Vaporware is common in aviation. Bold claims about futuristic aircraft tend to never materialize. But when the legendary Burt Rutan reveals a new project, we take him at his word. This week he revealed the SkiGull amphibian, his personal dream plane, which could be one of the most versatile flying machines ever.

During a presentation at the Experimental Aircraft Association’s (EAA) annual AirVenture fly-in convention in Oshkosh, Wisconsin, Rutan pulled back the curtain on SkiGull, his latest creation, which is in the final stages of development at his property in Coeur d’Alene, Idaho. As of right now there are no indications that SkiGull will ever enter serial production.

While Rutan acknowledged that the prototype has yet to take flight, the man has designed 46 aircraft in his epic career (five of which now reside in the Smithsonian), won two Collier trophies, been awarded six honorary doctorate degrees and founded Scaled Composites, one of the most impactful aerospace companies ever.

So he may just know what he’s doing, before the plane ever gets off the ground.


The big idea with SkiGull is to divorce the aircraft and its two occupants (one pilot and one passenger, seated in tandem, who will most likely be Rutan himself and his wife, Tonya) from needing traditional airport infrastructure. It’s designed to conduct takeoffs and landings from practically any surface, including asphalt runways, unimproved grass fields, rocky beaches, water (including large ocean swells) and even snow. The ability to operate in saltwater stems from its all-composite construction, which also makes the aircraft lightweight and extremely sturdy.

To handle the highly variable terrain on which it is designed to operate, the SkiGull has a clever and robust undercarriage, consisting of a retractable wheel-and-ski combination with hydraulic shock absorbers to absorb the impact of water landings. When operating from solid ground, four small wheels extend from the skis.


The SkiGull also features a strut-braced wing mounted high on the fuselage. The strut support allows for the wing to be longer and thinner, making SkiGull more aerodynamic and contributing to its long range. The wingspan measures 47 feet, but despite being wider than a school bus is long, the wing assembly will be able to fold for ground transportation. Boeing has recently experimented with strut-braced wings for a future airliner concept called the ecoDemonstrator. The configuration is said to offer five to 10 percent fuel savings.


Decoupling from airports also necessitates an engine that doesn’t rely on aviation fuel (which can be hard to find outside of a flight facility), so Rutan selected a Rotax powerplant that uses the same gasoline you would put in your car or boat. Two small electric auxiliary motors paired to reversible propellers can also provide an extra push on takeoff as well as assist with securing SkiGull to a dock.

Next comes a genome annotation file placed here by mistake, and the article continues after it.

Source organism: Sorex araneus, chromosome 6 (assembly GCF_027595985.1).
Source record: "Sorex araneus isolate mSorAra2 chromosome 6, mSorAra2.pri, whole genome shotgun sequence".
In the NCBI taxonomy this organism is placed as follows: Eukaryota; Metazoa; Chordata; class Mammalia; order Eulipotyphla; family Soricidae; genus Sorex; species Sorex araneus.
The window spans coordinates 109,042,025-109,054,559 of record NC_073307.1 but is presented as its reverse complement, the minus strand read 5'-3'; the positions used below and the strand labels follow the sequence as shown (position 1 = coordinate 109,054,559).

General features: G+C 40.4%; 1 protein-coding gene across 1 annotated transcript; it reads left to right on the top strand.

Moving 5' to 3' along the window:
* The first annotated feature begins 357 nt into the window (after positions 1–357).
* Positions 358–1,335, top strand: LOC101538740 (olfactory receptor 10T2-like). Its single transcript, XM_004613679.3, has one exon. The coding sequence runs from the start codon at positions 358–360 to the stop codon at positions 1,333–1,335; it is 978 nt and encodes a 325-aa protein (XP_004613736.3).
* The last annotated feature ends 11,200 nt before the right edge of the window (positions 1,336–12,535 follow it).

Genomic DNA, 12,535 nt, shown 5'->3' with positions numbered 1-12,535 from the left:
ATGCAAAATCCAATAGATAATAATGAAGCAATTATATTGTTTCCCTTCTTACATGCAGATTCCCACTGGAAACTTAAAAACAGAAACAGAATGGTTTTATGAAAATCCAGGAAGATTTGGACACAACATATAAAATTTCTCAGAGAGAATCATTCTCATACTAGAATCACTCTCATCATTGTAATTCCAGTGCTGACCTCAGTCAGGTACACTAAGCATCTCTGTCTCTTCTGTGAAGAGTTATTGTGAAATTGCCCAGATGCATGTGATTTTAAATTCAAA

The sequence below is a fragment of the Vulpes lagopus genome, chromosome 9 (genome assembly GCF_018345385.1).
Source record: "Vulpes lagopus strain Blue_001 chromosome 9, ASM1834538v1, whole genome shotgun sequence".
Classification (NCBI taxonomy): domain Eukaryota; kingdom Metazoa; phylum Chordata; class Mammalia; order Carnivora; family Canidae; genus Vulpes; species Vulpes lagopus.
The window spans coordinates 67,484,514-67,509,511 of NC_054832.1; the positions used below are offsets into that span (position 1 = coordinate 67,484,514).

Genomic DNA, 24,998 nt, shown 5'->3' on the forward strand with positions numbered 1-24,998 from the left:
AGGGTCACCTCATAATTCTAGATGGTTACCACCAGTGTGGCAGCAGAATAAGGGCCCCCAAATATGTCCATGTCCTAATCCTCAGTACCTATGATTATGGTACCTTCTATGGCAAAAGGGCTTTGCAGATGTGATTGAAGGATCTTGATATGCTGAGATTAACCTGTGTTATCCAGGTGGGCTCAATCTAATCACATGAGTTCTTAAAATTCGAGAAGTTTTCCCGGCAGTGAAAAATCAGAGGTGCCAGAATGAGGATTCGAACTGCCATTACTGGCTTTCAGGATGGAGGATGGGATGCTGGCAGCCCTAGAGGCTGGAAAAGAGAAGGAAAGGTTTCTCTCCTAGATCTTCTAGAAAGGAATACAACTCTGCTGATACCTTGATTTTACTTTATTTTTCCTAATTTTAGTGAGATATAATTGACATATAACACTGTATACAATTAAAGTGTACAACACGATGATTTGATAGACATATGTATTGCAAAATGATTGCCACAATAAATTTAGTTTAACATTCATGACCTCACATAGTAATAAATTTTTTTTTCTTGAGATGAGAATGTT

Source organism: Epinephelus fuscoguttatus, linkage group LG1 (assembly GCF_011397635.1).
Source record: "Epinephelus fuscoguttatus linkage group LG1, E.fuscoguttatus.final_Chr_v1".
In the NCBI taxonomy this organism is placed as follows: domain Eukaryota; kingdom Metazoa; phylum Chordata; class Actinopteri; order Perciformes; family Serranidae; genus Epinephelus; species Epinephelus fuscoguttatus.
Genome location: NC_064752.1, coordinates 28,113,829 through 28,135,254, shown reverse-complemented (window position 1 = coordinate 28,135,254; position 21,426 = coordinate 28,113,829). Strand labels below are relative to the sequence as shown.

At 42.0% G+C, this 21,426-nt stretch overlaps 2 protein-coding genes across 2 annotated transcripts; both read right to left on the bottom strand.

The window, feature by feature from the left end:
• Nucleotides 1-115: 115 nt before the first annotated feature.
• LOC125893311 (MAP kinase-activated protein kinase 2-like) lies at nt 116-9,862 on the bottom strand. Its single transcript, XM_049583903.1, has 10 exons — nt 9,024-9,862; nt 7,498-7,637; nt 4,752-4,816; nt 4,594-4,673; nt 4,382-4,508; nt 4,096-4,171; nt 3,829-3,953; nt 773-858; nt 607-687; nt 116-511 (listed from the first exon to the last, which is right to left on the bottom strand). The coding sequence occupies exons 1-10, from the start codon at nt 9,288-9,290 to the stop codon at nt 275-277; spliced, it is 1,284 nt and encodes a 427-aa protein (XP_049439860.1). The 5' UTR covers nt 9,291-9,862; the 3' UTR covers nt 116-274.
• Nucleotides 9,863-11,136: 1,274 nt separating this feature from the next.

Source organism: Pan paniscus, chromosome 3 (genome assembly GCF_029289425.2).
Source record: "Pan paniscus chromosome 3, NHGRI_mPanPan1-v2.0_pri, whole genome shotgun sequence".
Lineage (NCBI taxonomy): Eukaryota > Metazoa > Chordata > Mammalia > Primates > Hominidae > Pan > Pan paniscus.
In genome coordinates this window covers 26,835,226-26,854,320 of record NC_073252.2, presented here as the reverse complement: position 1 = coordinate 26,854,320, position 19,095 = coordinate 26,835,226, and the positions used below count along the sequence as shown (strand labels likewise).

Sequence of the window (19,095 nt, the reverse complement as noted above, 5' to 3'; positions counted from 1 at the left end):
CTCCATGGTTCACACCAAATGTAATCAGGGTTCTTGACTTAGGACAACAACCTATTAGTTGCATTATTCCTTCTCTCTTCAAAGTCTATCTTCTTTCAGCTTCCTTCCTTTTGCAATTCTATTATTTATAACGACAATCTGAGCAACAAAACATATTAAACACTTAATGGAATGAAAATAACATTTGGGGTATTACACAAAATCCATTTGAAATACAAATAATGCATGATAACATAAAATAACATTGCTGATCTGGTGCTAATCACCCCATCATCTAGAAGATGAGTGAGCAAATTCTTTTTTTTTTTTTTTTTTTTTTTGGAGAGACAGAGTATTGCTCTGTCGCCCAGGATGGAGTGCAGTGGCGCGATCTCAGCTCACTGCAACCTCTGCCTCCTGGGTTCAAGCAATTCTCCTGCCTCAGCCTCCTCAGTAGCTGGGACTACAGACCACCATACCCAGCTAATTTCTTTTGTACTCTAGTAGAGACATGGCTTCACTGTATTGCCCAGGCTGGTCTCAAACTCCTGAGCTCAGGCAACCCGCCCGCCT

Rutan estimated that SkiGull would have a high cruise speed of 140 knots and be able to get airborne from water in just 460 feet. But the most amazing aspect of the aircraft’s claimed performance attributes is its range. Rutan has designed the SkiGull to fly from California to Hawaii nonstop, a distance of roughly 2,500 miles. That’s nothing too crazy for a commercial airliner, but for a little plane it’s a bit more impressive.

Although it wasn’t discussed in Rutan’s presentation, the mix of capabilities and overall versatility of the aircraft would make for a fantastic unmanned platform. Robotic SkiGulls could deliver payloads to remote places inaccessible to most other fixed-wing aircraft, while being able to travel distances far greater than helicopters. For disaster relief or search and rescue, this could be a game changing platform.


SpaceShipOne slung underneath White Knight on takeoff in Mojave, California in 2004

Years ago, Burt Rutan was heralded as the Magician of Mojave, which is reminiscent of Nikola Tesla’s Thomas Edison’s nickname of The Wizard of Menlo Park. With a portfolio of successful aircraft designs that include SpaceShipOne, Voyager and the Virgin Atlantic Global Flyer, this man possesses the credibility, resources and, most importantly of all, the sideburns to execute on the bold claims he set forth this week in Oshkosh.


Having retired from Scaled Composites in 2011, Rutan has clearly been keeping busy (he’s also a Co-Founder of Stratolaunch Systems). With one of the most storied careers in aviation history, Rutan’s lifelong habit of garage tinkering (beginning with the VariViggen in 1968) has produced some of the most popular and inspiring designs ever, and this new project may be very well be the capstone to this amazing aviation lineage.

The SkiGull may be Rutan’s final winged creation, and by all accounts it appears that it is going to be an amazing machine for he and his wife to ride off into the sunset. Let the adventure begin!

Correction: Nikola Tesla was misidentified as The Wizard of Menlo Park. That nickname should have been attributed to Thomas Edison. I regret the error. -CK


Photo credit: Burt Rutan top shot - Bebeto Matthews/AP, SpaceShipOne and White Knight - Laura Rauch/AP, Burt Rutan bottom shot - Elaine Thompson/AP, all others via Twitter/Public domain

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